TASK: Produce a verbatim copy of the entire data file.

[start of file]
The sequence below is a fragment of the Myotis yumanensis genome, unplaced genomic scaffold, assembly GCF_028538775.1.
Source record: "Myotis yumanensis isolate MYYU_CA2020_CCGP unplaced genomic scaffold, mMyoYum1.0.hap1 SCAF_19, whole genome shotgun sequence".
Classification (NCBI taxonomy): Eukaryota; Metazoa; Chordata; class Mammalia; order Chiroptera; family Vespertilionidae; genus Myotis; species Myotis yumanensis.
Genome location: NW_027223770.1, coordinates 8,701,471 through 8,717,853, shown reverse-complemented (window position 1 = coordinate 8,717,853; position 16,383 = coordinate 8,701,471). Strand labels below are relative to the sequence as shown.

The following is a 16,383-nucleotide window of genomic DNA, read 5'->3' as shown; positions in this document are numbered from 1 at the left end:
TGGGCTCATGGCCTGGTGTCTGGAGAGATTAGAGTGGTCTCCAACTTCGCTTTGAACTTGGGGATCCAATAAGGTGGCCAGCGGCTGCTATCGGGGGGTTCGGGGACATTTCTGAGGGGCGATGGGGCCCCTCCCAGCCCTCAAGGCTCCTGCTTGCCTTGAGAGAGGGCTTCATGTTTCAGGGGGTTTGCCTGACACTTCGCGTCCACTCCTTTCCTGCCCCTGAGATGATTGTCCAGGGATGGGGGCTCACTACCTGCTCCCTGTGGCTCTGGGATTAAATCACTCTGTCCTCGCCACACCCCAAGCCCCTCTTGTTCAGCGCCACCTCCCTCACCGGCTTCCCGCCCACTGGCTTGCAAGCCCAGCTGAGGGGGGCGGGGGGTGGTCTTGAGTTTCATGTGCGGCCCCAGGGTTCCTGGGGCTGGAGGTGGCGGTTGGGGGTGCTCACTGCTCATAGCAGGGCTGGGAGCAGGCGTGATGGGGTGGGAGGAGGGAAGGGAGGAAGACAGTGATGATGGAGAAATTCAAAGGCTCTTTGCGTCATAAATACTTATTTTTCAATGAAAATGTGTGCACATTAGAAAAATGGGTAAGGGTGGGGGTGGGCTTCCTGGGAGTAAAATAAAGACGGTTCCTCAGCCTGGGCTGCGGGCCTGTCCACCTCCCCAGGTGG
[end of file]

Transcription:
The sequence below is a fragment of the Myotis yumanensis genome, unplaced genomic scaffold, assembly GCF_028538775.1.
Source record: "Myotis yumanensis isolate MYYU_CA2020_CCGP unplaced genomic scaffold, mMyoYum1.0.hap1 SCAF_19, whole genome shotgun sequence".
Classification (NCBI taxonomy): Eukaryota; Metazoa; Chordata; class Mammalia; order Chiroptera; family Vespertilionidae; genus Myotis; species Myotis yumanensis.
Genome location: NW_027223770.1, coordinates 8,701,471 through 8,717,853, shown reverse-complemented (window position 1 = coordinate 8,717,853; position 16,383 = coordinate 8,701,471). Strand labels below are relative to the sequence as shown.

The following is a 16,383-nucleotide window of genomic DNA, read 5'->3' as shown; positions in this document are numbered from 1 at the left end:
TGGGCTCATGGCCTGGTGTCTGGAGAGATTAGAGTGGTCTCCAACTTCGCTTTGAACTTGGGGATCCAATAAGGTGGCCAGCGGCTGCTATCGGGGGGTTCGGGGACATTTCTGAGGGGCGATGGGGCCCCTCCCAGCCCTCAAGGCTCCTGCTTGCCTTGAGAGAGGGCTTCATGTTTCAGGGGGTTTGCCTGACACTTCGCGTCCACTCCTTTCCTGCCCCTGAGATGATTGTCCAGGGATGGGGGCTCACTACCTGCTCCCTGTGGCTCTGGGATTAAATCACTCTGTCCTCGCCACACCCCAAGCCCCTCTTGTTCAGCGCCACCTCCCTCACCGGCTTCCCGCCCACTGGCTTGCAAGCCCAGCTGAGGGGGGCGGGGGGTGGTCTTGAGTTTCATGTGCGGCCCCAGGGTTCCTGGGGCTGGAGGTGGCGGTTGGGGGTGCTCACTGCTCATAGCAGGGCTGGGAGCAGGCGTGATGGGGTGGGAGGAGGGAAGGGAGGAAGACAGTGATGATGGAGAAATTCAAAGGCTCTTTGCGTCATAAATACTTATTTTTCAATGAAAATGTGTGCACATTAGAAAAATGGGTAAGGGTGGGGGTGGGCTTCCTGGGAGTAAAATAAAGACGGTTCCTCAGCCTGGGCTGCGGGCCTGTCCACCTCCCCAGGTGG